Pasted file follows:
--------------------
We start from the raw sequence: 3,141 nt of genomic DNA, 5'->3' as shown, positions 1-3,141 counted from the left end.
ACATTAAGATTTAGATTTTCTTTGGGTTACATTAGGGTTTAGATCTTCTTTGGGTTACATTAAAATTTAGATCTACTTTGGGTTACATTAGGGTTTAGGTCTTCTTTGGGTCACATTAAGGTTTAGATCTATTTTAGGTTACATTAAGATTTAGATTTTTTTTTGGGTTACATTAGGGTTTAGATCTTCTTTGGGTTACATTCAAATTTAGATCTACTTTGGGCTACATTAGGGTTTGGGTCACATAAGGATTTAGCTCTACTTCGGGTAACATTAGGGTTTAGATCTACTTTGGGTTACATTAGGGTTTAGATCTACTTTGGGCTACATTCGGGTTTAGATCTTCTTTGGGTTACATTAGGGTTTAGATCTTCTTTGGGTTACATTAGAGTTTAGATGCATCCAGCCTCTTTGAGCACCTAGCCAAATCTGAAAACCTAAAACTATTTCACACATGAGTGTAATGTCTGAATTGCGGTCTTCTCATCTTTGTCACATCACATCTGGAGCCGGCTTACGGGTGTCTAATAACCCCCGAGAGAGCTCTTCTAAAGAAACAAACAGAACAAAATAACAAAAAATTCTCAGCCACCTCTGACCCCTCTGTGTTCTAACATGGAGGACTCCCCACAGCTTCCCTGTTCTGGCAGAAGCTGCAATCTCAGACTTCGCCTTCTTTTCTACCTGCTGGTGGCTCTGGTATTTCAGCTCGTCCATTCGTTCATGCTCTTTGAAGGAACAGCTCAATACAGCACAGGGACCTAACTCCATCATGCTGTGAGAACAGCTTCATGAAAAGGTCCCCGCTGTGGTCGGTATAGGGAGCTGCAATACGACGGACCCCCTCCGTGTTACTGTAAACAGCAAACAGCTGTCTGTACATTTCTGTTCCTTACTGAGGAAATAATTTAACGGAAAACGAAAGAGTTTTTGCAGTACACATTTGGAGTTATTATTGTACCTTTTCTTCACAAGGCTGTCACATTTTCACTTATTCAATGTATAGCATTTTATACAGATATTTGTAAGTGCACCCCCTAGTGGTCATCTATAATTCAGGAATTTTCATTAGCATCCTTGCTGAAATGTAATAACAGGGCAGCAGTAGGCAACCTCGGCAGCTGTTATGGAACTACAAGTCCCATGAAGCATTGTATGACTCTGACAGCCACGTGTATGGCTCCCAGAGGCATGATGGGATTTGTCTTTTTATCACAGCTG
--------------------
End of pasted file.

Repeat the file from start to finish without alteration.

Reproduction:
We start from the raw sequence: 3,141 nt of genomic DNA, 5'->3' as shown, positions 1-3,141 counted from the left end.
ACATTAAGATTTAGATTTTCTTTGGGTTACATTAGGGTTTAGATCTTCTTTGGGTTACATTAAAATTTAGATCTACTTTGGGTTACATTAGGGTTTAGGTCTTCTTTGGGTCACATTAAGGTTTAGATCTATTTTAGGTTACATTAAGATTTAGATTTTTTTTTGGGTTACATTAGGGTTTAGATCTTCTTTGGGTTACATTCAAATTTAGATCTACTTTGGGCTACATTAGGGTTTGGGTCACATAAGGATTTAGCTCTACTTCGGGTAACATTAGGGTTTAGATCTACTTTGGGTTACATTAGGGTTTAGATCTACTTTGGGCTACATTCGGGTTTAGATCTTCTTTGGGTTACATTAGGGTTTAGATCTTCTTTGGGTTACATTAGAGTTTAGATGCATCCAGCCTCTTTGAGCACCTAGCCAAATCTGAAAACCTAAAACTATTTCACACATGAGTGTAATGTCTGAATTGCGGTCTTCTCATCTTTGTCACATCACATCTGGAGCCGGCTTACGGGTGTCTAATAACCCCCGAGAGAGCTCTTCTAAAGAAACAAACAGAACAAAATAACAAAAAATTCTCAGCCACCTCTGACCCCTCTGTGTTCTAACATGGAGGACTCCCCACAGCTTCCCTGTTCTGGCAGAAGCTGCAATCTCAGACTTCGCCTTCTTTTCTACCTGCTGGTGGCTCTGGTATTTCAGCTCGTCCATTCGTTCATGCTCTTTGAAGGAACAGCTCAATACAGCACAGGGACCTAACTCCATCATGCTGTGAGAACAGCTTCATGAAAAGGTCCCCGCTGTGGTCGGTATAGGGAGCTGCAATACGACGGACCCCCTCCGTGTTACTGTAAACAGCAAACAGCTGTCTGTACATTTCTGTTCCTTACTGAGGAAATAATTTAACGGAAAACGAAAGAGTTTTTGCAGTACACATTTGGAGTTATTATTGTACCTTTTCTTCACAAGGCTGTCACATTTTCACTTATTCAATGTATAGCATTTTATACAGATATTTGTAAGTGCACCCCCTAGTGGTCATCTATAATTCAGGAATTTTCATTAGCATCCTTGCTGAAATGTAATAACAGGGCAGCAGTAGGCAACCTCGGCAGCTGTTATGGAACTACAAGTCCCATGAAGCATTGTATGACTCTGACAGCCACGTGTATGGCTCCCAGAGGCATGATGGGATTTGTCTTTTTATCACAGCTG